Gibier's Double Antitoxin is a serum obtained from a horse which has been im-
munized against streptococcus virus after having been previously rendered immune against
the diphtheria bacillus. It is supposed to contain both the diphtheria and streptococcus
antitoxins, and is intended for the virulent cases due to a mixed infection with these two
poisons, but it may be used in any case of diphtheria. It is supplied in vials containing
25 ccm. each, which quantity should be injected in two doses 12 hours apart in an
ordinary case ; but for severe cases the amount used should be 25 ccm. at first and 25 ccm.
more within 24 hours, to be repeated daily until 100 ccm. have been administered.

Concentrated Diphtheria Antitoxins, containing 200, 300 and 400 antitoxic units
to the ccm. , have been produced at the laboratory of the New York Board of Health.

Tetanus Antitoxin. Tetanus was one of the first diseases to be
studied successfully by the bacteriologists, and its antitoxin was the first
one prepared. Breiger (1880) showed that a crystalline substance of high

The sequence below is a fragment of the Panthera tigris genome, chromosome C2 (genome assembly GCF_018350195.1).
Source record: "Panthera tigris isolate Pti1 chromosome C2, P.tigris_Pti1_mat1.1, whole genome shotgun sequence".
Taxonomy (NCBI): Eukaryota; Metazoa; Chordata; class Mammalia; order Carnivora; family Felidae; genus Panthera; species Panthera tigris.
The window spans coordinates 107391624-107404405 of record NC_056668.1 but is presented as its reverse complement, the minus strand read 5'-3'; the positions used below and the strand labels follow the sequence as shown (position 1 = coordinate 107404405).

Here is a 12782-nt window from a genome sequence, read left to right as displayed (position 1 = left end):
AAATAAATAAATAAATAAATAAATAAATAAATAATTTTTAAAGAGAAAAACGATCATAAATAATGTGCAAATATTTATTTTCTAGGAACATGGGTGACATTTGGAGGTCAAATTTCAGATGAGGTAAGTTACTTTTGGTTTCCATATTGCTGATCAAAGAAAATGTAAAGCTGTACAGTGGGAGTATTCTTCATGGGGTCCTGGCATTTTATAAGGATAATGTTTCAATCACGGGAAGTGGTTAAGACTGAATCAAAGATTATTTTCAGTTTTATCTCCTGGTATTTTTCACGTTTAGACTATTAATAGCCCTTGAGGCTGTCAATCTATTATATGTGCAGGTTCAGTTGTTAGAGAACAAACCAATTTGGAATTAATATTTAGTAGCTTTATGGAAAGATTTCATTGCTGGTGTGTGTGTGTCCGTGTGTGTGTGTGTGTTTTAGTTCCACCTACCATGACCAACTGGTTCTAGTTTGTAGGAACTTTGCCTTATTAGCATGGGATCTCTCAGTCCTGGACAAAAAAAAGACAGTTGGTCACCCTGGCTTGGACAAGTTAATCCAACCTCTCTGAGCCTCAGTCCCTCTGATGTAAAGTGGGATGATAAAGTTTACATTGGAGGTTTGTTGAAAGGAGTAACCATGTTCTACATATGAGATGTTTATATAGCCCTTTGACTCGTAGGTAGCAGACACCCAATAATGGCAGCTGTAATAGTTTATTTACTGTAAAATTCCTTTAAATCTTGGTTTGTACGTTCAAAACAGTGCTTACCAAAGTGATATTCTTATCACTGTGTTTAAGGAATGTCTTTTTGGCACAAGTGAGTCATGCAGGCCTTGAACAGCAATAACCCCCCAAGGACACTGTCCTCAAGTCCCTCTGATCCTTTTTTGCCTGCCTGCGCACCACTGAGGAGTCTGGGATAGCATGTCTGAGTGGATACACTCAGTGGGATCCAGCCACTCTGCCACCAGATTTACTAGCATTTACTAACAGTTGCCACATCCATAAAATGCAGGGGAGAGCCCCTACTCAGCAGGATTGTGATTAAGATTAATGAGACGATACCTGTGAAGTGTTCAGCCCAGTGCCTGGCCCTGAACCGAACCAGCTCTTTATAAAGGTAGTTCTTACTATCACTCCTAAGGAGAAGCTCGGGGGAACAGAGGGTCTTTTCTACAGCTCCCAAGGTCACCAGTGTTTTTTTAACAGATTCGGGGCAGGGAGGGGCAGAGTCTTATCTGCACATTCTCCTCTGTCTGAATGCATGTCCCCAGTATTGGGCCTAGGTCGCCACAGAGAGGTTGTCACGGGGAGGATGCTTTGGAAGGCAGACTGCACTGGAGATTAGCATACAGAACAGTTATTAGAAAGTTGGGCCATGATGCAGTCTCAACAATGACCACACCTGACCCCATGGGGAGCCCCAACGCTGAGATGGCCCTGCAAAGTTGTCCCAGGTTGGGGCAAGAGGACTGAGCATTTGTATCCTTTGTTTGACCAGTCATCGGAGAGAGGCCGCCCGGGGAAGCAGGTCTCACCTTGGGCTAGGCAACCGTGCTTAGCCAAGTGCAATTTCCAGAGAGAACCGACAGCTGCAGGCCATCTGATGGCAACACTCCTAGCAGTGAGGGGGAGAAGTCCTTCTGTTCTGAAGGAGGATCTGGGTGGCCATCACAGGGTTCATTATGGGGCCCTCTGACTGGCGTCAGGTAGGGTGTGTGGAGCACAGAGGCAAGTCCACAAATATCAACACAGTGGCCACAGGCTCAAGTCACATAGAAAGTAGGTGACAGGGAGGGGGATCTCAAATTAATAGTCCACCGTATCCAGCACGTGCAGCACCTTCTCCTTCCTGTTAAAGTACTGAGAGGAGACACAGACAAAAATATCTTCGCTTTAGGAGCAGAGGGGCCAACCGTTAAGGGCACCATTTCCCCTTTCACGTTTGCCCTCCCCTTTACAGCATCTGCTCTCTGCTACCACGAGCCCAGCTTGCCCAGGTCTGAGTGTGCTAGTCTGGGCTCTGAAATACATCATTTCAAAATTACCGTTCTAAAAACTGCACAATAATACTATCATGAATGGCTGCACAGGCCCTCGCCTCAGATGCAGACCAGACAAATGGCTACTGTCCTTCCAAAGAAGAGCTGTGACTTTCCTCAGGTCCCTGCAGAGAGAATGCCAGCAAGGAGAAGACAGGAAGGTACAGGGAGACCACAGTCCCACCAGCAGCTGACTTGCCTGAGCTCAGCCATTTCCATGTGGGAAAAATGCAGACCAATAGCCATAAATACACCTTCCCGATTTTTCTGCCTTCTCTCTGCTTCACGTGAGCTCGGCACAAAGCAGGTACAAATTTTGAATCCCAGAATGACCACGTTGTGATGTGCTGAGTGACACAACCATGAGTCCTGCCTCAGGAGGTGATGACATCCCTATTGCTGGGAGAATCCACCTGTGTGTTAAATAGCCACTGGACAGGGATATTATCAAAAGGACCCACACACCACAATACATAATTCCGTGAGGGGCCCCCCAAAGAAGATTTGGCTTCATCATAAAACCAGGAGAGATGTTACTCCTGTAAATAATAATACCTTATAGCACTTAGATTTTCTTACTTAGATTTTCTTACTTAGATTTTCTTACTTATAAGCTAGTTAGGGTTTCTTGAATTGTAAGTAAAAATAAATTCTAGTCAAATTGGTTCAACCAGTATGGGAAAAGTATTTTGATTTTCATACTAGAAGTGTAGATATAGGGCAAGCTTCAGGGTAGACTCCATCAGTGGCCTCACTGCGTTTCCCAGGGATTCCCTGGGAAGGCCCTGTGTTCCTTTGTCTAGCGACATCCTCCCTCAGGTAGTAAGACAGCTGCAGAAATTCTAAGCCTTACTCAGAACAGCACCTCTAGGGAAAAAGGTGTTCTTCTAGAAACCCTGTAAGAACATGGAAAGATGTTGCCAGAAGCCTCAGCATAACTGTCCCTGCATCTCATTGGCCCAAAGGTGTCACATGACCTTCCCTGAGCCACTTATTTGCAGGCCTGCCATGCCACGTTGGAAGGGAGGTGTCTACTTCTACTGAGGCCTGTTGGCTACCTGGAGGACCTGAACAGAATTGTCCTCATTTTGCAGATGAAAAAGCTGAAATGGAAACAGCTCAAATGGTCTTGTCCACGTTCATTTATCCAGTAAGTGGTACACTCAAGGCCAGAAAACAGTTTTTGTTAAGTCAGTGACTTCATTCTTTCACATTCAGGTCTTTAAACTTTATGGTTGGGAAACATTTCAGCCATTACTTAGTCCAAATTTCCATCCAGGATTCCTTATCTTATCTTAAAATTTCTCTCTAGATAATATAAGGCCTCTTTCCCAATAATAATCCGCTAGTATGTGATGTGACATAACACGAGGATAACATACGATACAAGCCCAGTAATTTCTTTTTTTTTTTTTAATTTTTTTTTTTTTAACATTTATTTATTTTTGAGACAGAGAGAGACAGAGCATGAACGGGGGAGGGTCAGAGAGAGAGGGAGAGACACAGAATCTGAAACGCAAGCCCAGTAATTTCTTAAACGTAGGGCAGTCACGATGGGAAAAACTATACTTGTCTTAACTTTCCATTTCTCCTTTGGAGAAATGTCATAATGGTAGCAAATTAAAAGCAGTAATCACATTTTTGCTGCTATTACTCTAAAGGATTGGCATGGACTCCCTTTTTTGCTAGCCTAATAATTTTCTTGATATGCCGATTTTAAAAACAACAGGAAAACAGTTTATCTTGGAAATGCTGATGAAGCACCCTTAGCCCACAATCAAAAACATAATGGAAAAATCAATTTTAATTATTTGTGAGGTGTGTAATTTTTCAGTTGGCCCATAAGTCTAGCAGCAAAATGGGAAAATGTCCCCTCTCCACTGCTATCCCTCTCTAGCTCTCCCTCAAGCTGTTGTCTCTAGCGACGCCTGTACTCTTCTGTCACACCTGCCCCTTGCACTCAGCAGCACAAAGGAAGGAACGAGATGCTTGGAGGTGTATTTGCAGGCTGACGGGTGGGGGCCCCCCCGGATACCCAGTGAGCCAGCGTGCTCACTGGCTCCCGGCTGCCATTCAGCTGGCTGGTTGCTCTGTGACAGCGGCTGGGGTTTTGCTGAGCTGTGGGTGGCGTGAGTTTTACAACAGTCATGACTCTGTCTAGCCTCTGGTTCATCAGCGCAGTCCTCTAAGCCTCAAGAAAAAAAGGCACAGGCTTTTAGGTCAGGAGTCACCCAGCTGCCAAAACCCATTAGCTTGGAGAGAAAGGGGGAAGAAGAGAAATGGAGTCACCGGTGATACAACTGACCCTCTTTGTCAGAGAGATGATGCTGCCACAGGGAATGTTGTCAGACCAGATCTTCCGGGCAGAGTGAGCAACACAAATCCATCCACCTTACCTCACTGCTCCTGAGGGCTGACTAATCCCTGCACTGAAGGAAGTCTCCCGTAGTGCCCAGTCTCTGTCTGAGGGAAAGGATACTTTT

toxicity could be obtained from tetanic fluids, and that it would repro-
duce the symptoms of tetanus when injected into healthy animals. Rosen-
bach found the tetanus bacillus in human cases of the disease, and Nico-
laier demonstrated its existence in soils. Kitasato soon afterward obtained
pure cultures of the bacillus, and demonstrated the immunizing power of
the serum of animals inoculated with its toxin. As human tetanus is a
comparatively infrequent disease there are but few available statistics of
its treatment with antitoxic serum, all the reported cases numbering less
than a hundred ; but its previous mortality, as shown by the two largest
sets of statistics, covering 2,789 cases, was 88 per cent., which has been
reduced to 20 per cent, under the serum treatment (Kreiger). Dr. Marson
has reported a series of 38 cases so treated by various physicians, with 25